3. Be passionate about it! Like anything creative – podcasting takes work. If you love your theme and co-hosts you’ll love spending time on your podcast, and it will show!

If you could invite 5 authors (dead or alive) to a dinner party – who would they be and why?

I would invite Joseph Campbell, Carl Jung, Terence McKenna, Ram Dass, and Alan Watts. I would put on a feast, shut my mouth, and be a fly on the wall! McKenna, Ram Dass, and Watts all achieved an incredible sort of extra-terrestrial perspective on existence that was totally undogmatic. They all assumed the role of a modern shaman – they brought information from the inner-world into the outer-world. Additionally, they were all fantastic communicators! That is why I would invite them.

What was the last book you purchased, and why did you buy it?

The Psychedelic Gospels by Jerry B. Brown and Julie M. Brown. I’m interested in the Entheogenic roots of world religions. But it’s still on the reading list!

What is your favourite thing about reading?

Like Seth Godin said “A book is a screaming bargain. You pay $15-20 and you have something that may change your life. You have something that reminds you 20 years later where you were when you read it.”

Can books be haunted?

Absolutely! In fact, books have probably killed more people than anything else!

What’s the best book you’ve read in the last 6 months?

Autobiography Of A Yogi by Paramahansa Yogananda. It’s a beautiful description of the spiritual path, from birth until death. Suspend what you think about Indian guru culture and just get absorbed by it!

If you could insert yourself into any book, which would you pick and why?

I don’t read much fiction, so I’d have to go full fantasy! So The Lord Of The Rings world.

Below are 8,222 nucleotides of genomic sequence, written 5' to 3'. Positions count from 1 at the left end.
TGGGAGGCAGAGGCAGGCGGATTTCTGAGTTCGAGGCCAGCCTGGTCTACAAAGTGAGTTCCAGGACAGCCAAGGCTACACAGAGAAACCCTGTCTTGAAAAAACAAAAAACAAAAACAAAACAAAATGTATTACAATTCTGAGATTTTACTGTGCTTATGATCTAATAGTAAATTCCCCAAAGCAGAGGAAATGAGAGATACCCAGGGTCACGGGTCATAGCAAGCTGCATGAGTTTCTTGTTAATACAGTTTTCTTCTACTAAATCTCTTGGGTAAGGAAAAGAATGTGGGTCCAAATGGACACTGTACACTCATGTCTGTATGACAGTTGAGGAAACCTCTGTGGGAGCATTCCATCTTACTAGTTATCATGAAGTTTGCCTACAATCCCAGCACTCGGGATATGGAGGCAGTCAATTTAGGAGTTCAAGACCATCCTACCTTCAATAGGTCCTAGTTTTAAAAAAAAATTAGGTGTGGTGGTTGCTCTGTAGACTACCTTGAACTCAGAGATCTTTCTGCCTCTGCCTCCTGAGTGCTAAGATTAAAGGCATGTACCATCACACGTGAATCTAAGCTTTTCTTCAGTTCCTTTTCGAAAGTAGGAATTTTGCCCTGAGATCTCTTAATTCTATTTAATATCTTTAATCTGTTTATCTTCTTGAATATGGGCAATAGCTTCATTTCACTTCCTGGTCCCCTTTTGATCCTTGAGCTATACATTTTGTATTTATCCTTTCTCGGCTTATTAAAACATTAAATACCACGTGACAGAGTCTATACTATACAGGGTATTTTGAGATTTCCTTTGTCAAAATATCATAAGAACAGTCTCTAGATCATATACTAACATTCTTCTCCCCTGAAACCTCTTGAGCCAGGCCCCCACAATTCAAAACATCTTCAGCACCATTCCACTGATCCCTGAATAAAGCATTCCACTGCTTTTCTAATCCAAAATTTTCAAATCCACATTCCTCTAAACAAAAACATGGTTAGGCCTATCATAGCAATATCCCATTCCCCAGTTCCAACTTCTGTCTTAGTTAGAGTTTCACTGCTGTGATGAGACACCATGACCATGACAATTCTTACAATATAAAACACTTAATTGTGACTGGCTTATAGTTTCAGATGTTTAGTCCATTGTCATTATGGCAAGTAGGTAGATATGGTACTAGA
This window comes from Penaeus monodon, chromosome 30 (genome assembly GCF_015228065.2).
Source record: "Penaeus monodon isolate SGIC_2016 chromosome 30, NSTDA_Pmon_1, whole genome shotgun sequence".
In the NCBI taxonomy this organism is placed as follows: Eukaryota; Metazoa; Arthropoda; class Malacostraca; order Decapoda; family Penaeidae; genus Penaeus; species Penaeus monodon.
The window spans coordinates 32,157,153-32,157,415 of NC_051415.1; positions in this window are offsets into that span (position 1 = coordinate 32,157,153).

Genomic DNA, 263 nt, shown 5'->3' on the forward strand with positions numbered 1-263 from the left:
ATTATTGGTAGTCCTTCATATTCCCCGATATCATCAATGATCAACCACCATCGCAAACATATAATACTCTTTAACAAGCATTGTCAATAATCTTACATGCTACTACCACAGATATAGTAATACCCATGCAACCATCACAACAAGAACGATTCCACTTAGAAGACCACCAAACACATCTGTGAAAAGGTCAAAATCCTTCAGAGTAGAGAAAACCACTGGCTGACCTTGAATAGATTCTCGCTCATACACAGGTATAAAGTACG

sapiens by Yuval Noah harariName a book that you feel everyone would benefit from reading and explain why.

Sapiens by Yuval Noah Harari is mandatory reading for life on earth. It’s a brief history of humanity. I like it a lot because it talks objectively and candidly about issues that are important to me such as the effects of agriculture on humanity, as well as the ethical problem of eating animals.

Should our readers be more concerned about Robert cursed dolls or a re-release of the BBC Microcomputer?

Probably a cursed doll. That being said, after covering the case of Robert the cursed doll, one of our listeners has placed a legitimate voodoo curse on Rory, my co-host. So far his life seems unaffected! But time will tell.

What is the book that you feel has had the single biggest impact on your life? What impact did it have?

Be Here Now by Ram Dass was very impactful for me. He perfectly distils the psychedelic experience and its implications into words. In the words of McKenna; “I don’t know what news you were waiting for but this is the news I was waiting for!”

Are there any books you haven’t mentioned that you feel would make your reading list?

I recently enjoyed Reality Is Not What It Seems by Carlo Rovelli. It takes you from the birthplace of ancient physics to the quantum theories of today. Not many books cause you to look at your kitchen to try and perceive it’s 3D-ness, suspecting your kitchen may possess multidimensional qualities you’re not privy to. But this book might.

Which book sat on your shelf are you most excited about reading next and why?

I picked up The Perennial Philosophy by Aldous Huxley recently. I have not read any Huxley yet but I understand he had wild ideas! That’s what I’m looking for.

If you’d like to learn more about Kit Grier, you can find him on Twitter and on This Paranormal Life.